Mr. White acknowledged that the museum probably would not be exactly shipshape when it returned. The last few weeks before the reopening will be a true scramble. Along with completing the interior redesign, the remaining tasks will include connecting the new power and plumbing lines from the pier. Crews will also have to adjust for the ship’s rising and falling with the Hudson River tides until the muck takes hold of it again.
Copyright 2008 The New York Times Company
USS Intrepid, war museum, faces new peril _ money
By THE ASSOCIATED PRESS
Published: May 24, 2008
Filed at 1:33 p.m. ET
NEW YORK (AP) -- Once it was Japanese torpedoes and kamikaze suicide planes. Then, the threat of the wrecking ball. Now, it's money -- or the lack of it -- that could imperil the future of the USS Intrepid.
Nineteen months after tugboats pried it from the mud at its Hudson River pier and towed it away for a much-needed renovation, the legendary World War II aircraft carrier needs a sizable infusion of cash to resume its postwar career as a floating military museum.
If all goes according to plan, the ship will be brought back in early October and formally reopened to the public on Nov. 11, Veterans Day.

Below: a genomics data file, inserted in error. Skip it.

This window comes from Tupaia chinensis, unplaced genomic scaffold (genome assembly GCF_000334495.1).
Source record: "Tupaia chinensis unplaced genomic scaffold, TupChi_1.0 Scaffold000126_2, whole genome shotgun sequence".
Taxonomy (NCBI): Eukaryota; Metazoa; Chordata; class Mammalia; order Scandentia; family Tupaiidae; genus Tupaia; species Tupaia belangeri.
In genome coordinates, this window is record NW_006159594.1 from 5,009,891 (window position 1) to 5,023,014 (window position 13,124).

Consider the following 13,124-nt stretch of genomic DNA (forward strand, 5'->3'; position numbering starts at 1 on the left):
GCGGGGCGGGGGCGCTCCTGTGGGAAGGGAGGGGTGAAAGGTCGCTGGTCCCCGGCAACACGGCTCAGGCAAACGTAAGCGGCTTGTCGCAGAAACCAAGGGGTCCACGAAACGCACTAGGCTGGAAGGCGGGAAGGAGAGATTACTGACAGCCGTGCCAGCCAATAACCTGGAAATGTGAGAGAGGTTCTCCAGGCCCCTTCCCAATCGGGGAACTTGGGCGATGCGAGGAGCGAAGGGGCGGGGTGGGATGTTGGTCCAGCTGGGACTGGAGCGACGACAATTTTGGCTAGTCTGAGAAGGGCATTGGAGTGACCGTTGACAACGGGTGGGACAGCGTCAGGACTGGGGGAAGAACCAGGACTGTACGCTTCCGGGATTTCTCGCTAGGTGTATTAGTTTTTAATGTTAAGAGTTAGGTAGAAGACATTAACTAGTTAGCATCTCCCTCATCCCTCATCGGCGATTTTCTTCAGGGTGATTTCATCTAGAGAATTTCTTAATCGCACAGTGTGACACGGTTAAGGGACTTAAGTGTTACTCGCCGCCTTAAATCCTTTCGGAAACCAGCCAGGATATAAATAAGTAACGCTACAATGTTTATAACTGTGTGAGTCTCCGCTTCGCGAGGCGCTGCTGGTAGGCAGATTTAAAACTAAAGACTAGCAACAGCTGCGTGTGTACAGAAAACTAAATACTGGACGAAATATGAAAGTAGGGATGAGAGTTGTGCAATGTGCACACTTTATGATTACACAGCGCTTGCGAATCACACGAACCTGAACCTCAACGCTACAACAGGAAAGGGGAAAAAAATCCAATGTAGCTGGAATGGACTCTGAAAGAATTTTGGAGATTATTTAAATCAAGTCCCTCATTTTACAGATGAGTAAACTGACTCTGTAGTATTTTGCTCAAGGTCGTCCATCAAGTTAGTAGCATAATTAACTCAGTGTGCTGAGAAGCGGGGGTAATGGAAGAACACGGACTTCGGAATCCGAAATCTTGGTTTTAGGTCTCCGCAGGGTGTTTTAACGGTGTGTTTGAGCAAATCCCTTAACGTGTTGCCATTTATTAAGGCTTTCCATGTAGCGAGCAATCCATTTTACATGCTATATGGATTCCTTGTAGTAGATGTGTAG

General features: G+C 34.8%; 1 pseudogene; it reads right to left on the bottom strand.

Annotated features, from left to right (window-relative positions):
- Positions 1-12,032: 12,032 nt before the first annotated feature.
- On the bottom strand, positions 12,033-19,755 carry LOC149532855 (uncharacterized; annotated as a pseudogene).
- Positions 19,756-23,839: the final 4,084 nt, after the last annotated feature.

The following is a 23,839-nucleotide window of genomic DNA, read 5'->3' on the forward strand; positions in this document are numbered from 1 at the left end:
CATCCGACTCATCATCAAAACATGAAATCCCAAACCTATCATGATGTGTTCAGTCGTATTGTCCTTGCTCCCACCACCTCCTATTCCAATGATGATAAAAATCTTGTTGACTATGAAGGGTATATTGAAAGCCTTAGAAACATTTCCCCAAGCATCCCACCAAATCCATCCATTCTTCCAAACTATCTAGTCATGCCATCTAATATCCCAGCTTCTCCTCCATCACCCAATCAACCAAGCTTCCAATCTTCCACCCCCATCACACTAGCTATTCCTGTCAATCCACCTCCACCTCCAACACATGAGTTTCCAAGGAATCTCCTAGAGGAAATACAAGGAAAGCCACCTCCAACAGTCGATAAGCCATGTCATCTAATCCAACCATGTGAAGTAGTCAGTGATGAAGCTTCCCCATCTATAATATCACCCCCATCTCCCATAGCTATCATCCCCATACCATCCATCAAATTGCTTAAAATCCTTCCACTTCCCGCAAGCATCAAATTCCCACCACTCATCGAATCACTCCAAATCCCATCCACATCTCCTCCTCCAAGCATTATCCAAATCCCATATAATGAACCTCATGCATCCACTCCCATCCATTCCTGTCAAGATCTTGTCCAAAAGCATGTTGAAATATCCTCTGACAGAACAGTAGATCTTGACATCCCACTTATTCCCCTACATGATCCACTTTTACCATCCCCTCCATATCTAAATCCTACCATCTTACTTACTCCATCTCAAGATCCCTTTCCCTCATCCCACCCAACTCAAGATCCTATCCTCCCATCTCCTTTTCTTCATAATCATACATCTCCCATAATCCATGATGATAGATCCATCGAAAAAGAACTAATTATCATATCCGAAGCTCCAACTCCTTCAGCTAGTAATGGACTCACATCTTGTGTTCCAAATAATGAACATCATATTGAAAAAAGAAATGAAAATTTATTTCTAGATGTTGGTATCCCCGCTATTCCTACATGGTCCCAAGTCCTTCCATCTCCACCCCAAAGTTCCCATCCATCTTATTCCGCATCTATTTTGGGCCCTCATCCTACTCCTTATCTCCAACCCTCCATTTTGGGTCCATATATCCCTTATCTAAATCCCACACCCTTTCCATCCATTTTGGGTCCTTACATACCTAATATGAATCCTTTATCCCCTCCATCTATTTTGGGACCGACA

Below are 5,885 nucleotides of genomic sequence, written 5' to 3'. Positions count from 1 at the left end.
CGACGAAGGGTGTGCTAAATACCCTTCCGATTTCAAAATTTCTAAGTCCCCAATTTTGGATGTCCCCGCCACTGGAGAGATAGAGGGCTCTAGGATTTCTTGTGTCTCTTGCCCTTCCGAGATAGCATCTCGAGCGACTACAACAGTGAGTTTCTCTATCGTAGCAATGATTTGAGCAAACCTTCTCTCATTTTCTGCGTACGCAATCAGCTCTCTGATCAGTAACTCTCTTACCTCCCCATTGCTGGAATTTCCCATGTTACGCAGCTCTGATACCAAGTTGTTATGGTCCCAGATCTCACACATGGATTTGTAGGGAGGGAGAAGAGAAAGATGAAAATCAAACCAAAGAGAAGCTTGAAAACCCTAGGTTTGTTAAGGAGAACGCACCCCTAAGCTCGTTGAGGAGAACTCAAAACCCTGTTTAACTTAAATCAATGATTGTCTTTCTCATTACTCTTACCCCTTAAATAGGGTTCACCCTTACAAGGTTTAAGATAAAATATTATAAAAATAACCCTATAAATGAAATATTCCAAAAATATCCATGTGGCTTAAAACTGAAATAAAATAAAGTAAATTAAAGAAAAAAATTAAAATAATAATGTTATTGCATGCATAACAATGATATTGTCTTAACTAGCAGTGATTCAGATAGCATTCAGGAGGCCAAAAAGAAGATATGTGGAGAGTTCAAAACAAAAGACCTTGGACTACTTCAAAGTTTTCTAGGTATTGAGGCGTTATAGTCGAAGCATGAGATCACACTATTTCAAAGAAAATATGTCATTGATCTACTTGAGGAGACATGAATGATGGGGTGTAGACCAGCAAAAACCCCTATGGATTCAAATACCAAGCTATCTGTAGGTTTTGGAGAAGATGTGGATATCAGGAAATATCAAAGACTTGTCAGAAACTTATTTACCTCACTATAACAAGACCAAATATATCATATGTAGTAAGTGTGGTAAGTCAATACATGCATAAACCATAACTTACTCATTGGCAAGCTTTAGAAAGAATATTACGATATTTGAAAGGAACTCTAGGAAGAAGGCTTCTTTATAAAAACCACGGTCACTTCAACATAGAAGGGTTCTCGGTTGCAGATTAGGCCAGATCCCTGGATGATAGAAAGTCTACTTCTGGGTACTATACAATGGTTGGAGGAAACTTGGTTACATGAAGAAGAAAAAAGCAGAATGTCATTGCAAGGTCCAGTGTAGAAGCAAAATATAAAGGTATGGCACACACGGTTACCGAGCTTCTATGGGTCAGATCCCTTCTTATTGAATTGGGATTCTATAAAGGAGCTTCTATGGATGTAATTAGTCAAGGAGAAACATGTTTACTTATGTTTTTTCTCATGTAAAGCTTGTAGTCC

That depends on finding the wherewithal to complete a job that was first estimated at $65 to $70 million and is now expected to cost $110 million, said Bill White, president of the USS Intrepid Sea, Air & Space Museum. Of that total, $66 million is for rebuilding its city-owned pier, and the rest for the museum ship.
In a move he said he never expected would be necessary, White has put the Intrepid's $15 million endowment up as collateral to cover expenses. That money would be repaid, he said. He also asked the federal government to pony up more money for costs of returning the ship, including $9 million to $12 million for dredging a trench for it to rest in.
White insisted, however, that both monetary goals and the November deadline will be met.
''We are going to get this done, come hell or high water -- hopefully, the latter,'' he said.